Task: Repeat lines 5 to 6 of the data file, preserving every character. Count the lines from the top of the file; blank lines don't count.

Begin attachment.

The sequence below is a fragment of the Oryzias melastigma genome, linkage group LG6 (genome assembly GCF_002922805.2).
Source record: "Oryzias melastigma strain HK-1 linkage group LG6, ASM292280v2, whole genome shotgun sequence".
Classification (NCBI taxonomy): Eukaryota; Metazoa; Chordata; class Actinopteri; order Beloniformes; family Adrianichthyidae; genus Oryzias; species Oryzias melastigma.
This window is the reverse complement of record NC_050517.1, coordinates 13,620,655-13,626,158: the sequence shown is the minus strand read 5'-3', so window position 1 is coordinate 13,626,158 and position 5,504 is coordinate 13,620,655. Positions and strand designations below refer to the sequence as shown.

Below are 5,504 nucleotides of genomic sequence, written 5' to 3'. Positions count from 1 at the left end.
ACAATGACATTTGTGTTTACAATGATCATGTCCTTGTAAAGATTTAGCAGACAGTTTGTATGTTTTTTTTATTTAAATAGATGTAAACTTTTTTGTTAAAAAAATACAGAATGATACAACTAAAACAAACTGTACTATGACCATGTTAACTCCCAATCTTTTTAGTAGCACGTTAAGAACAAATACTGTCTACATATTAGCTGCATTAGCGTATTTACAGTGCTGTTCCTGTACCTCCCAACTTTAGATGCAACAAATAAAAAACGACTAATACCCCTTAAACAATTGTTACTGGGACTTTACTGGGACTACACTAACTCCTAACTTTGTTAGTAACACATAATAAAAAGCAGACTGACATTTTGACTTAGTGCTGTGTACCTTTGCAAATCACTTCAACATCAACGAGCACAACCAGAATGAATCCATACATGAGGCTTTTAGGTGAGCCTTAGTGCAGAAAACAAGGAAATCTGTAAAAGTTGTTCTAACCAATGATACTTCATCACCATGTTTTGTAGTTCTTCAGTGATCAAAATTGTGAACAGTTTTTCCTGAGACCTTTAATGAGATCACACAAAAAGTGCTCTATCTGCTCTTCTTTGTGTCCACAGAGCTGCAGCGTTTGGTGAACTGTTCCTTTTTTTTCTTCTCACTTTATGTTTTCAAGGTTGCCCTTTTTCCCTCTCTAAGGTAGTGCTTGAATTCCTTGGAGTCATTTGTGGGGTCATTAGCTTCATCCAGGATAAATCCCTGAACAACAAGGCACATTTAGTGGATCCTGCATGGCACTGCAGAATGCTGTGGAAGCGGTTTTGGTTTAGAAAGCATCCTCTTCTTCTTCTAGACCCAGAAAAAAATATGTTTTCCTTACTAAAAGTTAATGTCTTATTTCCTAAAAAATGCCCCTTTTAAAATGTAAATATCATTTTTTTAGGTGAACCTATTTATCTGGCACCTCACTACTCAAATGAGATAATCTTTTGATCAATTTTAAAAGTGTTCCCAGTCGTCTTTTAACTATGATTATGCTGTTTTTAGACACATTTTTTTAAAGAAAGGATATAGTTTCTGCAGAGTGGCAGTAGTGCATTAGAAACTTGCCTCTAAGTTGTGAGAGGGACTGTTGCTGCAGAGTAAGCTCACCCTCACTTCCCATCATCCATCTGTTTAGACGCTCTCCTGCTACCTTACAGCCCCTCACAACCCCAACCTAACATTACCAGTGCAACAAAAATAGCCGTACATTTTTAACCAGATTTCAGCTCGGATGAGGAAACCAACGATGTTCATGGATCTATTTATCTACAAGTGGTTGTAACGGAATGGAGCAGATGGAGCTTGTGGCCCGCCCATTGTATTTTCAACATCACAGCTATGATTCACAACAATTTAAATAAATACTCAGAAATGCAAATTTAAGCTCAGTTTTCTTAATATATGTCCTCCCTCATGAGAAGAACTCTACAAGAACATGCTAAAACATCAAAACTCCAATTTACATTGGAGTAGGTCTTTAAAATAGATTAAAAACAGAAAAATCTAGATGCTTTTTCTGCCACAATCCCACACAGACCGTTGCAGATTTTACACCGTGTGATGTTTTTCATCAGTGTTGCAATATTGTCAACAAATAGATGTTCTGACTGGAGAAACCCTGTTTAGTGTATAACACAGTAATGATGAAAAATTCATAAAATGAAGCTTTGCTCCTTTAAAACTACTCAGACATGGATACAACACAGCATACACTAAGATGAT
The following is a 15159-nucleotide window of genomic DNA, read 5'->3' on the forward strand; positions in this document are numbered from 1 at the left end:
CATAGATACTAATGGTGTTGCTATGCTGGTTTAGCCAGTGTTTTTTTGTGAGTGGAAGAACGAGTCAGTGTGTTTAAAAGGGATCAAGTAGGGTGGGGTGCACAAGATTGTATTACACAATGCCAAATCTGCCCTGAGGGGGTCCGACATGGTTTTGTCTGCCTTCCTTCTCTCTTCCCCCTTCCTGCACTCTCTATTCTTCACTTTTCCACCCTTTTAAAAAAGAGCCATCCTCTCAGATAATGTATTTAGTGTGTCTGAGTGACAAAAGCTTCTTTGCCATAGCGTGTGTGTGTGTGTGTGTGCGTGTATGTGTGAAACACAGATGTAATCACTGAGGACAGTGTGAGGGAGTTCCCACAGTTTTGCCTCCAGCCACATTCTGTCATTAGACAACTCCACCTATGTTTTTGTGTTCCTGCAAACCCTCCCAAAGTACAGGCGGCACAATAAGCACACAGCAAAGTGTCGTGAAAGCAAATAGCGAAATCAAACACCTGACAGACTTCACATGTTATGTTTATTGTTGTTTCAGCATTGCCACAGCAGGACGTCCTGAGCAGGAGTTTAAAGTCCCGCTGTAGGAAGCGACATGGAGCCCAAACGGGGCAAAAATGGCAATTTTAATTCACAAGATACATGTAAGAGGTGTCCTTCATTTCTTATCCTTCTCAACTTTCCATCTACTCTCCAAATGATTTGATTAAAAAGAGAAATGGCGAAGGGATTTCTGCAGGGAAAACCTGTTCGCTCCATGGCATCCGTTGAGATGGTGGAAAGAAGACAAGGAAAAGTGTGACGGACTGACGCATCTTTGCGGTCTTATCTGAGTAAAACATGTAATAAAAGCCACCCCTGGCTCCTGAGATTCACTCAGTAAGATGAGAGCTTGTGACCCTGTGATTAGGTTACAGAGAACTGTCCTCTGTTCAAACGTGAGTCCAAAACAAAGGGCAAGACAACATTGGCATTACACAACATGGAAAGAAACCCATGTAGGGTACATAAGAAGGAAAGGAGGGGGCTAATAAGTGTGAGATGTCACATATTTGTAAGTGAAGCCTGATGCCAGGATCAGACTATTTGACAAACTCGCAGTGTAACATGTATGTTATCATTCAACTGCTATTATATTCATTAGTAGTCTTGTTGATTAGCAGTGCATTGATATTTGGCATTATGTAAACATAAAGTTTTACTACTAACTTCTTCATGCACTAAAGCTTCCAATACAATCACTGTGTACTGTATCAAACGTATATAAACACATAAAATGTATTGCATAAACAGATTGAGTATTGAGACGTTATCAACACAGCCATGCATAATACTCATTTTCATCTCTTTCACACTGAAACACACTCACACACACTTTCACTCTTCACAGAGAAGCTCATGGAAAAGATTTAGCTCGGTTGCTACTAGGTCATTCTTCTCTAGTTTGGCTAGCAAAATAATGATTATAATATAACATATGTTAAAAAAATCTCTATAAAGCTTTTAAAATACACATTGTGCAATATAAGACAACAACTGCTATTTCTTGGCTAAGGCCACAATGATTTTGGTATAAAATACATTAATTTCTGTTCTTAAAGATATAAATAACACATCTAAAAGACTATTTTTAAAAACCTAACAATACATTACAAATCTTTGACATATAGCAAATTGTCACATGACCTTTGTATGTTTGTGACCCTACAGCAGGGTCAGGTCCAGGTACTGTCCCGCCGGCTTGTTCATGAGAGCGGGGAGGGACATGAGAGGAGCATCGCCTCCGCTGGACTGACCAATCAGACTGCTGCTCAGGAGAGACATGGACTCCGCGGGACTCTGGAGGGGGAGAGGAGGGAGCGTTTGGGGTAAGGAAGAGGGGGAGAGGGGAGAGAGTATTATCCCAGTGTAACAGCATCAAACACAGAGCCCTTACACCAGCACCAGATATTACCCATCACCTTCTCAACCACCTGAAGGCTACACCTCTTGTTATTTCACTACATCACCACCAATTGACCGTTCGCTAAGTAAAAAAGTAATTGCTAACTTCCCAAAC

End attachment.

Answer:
Below are 5,504 nucleotides of genomic sequence, written 5' to 3'. Positions count from 1 at the left end.
ACAATGACATTTGTGTTTACAATGATCATGTCCTTGTAAAGATTTAGCAGACAGTTTGTATGTTTTTTTTATTTAAATAGATGTAAACTTTTTTGTTAAAAAAATACAGAATGATACAACTAAAACAAACTGTACTATGACCATGTTAACTCCCAATCTTTTTAGTAGCACGTTAAGAACAAATACTGTCTACATATTAGCTGCATTAGCGTATTTACAGTGCTGTTCCTGTACCTCCCAACTTTAGATGCAACAAATAAAAAACGACTAATACCCCTTAAACAATTGTTACTGGGACTTTACTGGGACTACACTAACTCCTAACTTTGTTAGTAACACATAATAAAAAGCAGACTGACATTTTGACTTAGTGCTGTGTACCTTTGCAAATCACTTCAACATCAACGAGCACAACCAGAATGAATCCATACATGAGGCTTTTAGGTGAGCCTTAGTGCAGAAAACAAGGAAATCTGTAAAAGTTGTTCTAACCAATGATACTTCATCACCATGTTTTGTAGTTCTTCAGTGATCAAAATTGTGAACAGTTTTTCCTGAGACCTTTAATGAGATCACACAAAAAGTGCTCTATCTGCTCTTCTTTGTGTCCACAGAGCTGCAGCGTTTGGTGAACTGTTCCTTTTTTTTCTTCTCACTTTATGTTTTCAAGGTTGCCCTTTTTCCCTCTCTAAGGTAGTGCTTGAATTCCTTGGAGTCATTTGTGGGGTCATTAGCTTCATCCAGGATAAATCCCTGAACAACAAGGCACATTTAGTGGATCCTGCATGGCACTGCAGAATGCTGTGGAAGCGGTTTTGGTTTAGAAAGCATCCTCTTCTTCTTCTAGACCCAGAAAAAAATATGTTTTCCTTACTAAAAGTTAATGTCTTATTTCCTAAAAAATGCCCCTTTTAAAATGTAAATATCATTTTTTTAGGTGAACCTATTTATCTGGCACCTCACTACTCAAATGAGATAATCTTTTGATCAATTTTAAAAGTGTTCCCAGTCGTCTTTTAACTATGATTATGCTGTTTTTAGACACATTTTTTTAAAGAAAGGATATAGTTTCTGCAGAGTGGCAGTAGTGCATTAGAAACTTGCCTCTAAGTTGTGAGAGGGACTGTTGCTGCAGAGTAAGCTCACCCTCACTTCCCATCATCCATCTGTTTAGACGCTCTCCTGCTACCTTACAGCCCCTCACAACCCCAACCTAACATTACCAGTGCAACAAAAATAGCCGTACATTTTTAACCAGATTTCAGCTCGGATGAGGAAACCAACGATGTTCATGGATCTATTTATCTACAAGTGGTTGTAACGGAATGGAGCAGATGGAGCTTGTGGCCCGCCCATTGTATTTTCAACATCACAGCTATGATTCACAACAATTTAAATAAATACTCAGAAATGCAAATTTAAGCTCAGTTTTCTTAATATATGTCCTCCCTCATGAGAAGAACTCTACAAGAACATGCTAAAACATCAAAACTCCAATTTACATTGGAGTAGGTCTTTAAAATAGATTAAAAACAGAAAAATCTAGATGCTTTTTCTGCCACAATCCCACACAGACCGTTGCAGATTTTACACCGTGTGATGTTTTTCATCAGTGTTGCAATATTGTCAACAAATAGATGTTCTGACTGGAGAAACCCTGTTTAGTGTATAACACAGTAATGATGAAAAATTCATAAAATGAAGCTTTGCTCCTTTAAAACTACTCAGACATGGATACAACACAGCATACACTAAGATGAT